Total Pageviews

Saturday, 14 September 2013

Walk 103 Isle of Wight - Gurnard Bay to East Cowes

Walk  103  Isle of Wight- Gurnard Bay to East Cowes

 (Second leg of English coastal walk – Broadstairs to Lands End)

Map: L/R 196
Distance: about 5 miles or 8 km including exploring the towns
Difficulty: Moderate
Terrain: mainly pavement
Access: Parking at both ends
Public transport: Bus 1 runs from Newport to Cowes. Further bus connections at East Cowes. The walk involves using the floating bridge to cross the River Medina to East Cowes. 

This is quite a short walk that could be combined with a visit to Carrisbroke Castle in nearby Newport. This is the castle where Charles 1st was kept before his execution in London. A museum tells the story of the castle including that of the donkeys which still turn the water wheel (for demonstrations only).

Gurnard Bay has a small beach with a few beach huts. The view across the sea is quite pleasant with the not so nice industrial area of Fawley just visible in the distance. The walk into Gurnard and Cowes follows the road. Look out for some quite impressive houses on the way to Egypt Point. This part of the coast gets its name from a gypsy encampment that was nearby in the sixteenth century. Between 1897 and 1989 a lighthouse operated here and the structure is now used as a landmark for yachtsmen. Egypt Point was one of Queen Victoria’s favourite spots when she lived on the island. Look out for an impressive and elaborate water fountain with a carved open bible on its roof. I have been unable to find out the significance of this although it clearly has some religious origin.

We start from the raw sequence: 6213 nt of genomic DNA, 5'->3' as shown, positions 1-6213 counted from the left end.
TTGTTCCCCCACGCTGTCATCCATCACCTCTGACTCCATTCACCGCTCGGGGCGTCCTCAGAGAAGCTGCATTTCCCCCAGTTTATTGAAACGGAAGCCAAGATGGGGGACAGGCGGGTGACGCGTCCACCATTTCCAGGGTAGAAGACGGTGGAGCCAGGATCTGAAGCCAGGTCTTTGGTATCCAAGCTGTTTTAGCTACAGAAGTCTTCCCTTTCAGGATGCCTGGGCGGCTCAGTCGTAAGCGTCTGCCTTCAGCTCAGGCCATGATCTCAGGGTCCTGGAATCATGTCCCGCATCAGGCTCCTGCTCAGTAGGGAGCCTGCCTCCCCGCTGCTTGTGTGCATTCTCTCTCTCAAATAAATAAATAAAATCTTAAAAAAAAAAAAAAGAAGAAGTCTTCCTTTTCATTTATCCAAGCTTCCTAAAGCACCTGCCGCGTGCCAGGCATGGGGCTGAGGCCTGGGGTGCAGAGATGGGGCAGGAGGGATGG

Ferries coming and going to Southampton can be regularly seen on the walk into Cowes. The town is probably the most famous and fashionable yachting centre in the world. Cowes Week takes place during the first 9 days of August when there are several regattas. East and West Cowes are split by the River Medina. On the west side are some smart brass cannons pointing out to sea, these come from a fort built by Henry V111 to defend The Solent. During World War 2 Cowes was the centre of operations for the D Day landings.

There are several yachting clubs in West Cowes. The Royal Yacht Squadron founded in 1815 is regarded as the most exclusive in the world. There is also a strong boat building tradition in Cowes. Personalities who have a connection with the town include Ellen McArthur, George V, Edward V11 and William Arnold. The latter, who was the father of Thomas Arnold, fought against the pirates and smugglers active here in the 19th century.

The floating or chain ferry carries foot passengers and cars to cross the River Medina. Before the 1860s the ferry was horse drawn. During the 19th century Cowes was a fashionable spa town with bathing machines. Look out for the ‘unclaimed shop’ (if it is still trading) – this sells or sold lost property.

The walk around the Isle of Wight finishes here.

Snaps show: Southampton to Cowes ferry; the lion sculpture at Egypt Point; the water fountain near here; the chain ferry.